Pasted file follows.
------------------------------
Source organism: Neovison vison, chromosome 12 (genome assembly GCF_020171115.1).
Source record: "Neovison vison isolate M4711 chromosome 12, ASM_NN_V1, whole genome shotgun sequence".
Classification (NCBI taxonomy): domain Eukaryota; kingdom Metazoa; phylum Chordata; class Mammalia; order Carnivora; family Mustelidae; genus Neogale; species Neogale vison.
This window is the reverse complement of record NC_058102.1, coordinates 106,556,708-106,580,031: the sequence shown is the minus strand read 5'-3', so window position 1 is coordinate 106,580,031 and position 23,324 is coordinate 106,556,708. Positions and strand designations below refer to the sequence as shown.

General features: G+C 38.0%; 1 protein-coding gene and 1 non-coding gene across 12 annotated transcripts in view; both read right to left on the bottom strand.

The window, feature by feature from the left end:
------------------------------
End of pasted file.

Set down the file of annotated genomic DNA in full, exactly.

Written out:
Source organism: Neovison vison, chromosome 12 (genome assembly GCF_020171115.1).
Source record: "Neovison vison isolate M4711 chromosome 12, ASM_NN_V1, whole genome shotgun sequence".
Classification (NCBI taxonomy): domain Eukaryota; kingdom Metazoa; phylum Chordata; class Mammalia; order Carnivora; family Mustelidae; genus Neogale; species Neogale vison.
This window is the reverse complement of record NC_058102.1, coordinates 106,556,708-106,580,031: the sequence shown is the minus strand read 5'-3', so window position 1 is coordinate 106,580,031 and position 23,324 is coordinate 106,556,708. Positions and strand designations below refer to the sequence as shown.

General features: G+C 38.0%; 1 protein-coding gene and 1 non-coding gene across 12 annotated transcripts in view; both read right to left on the bottom strand.

The window, feature by feature from the left end: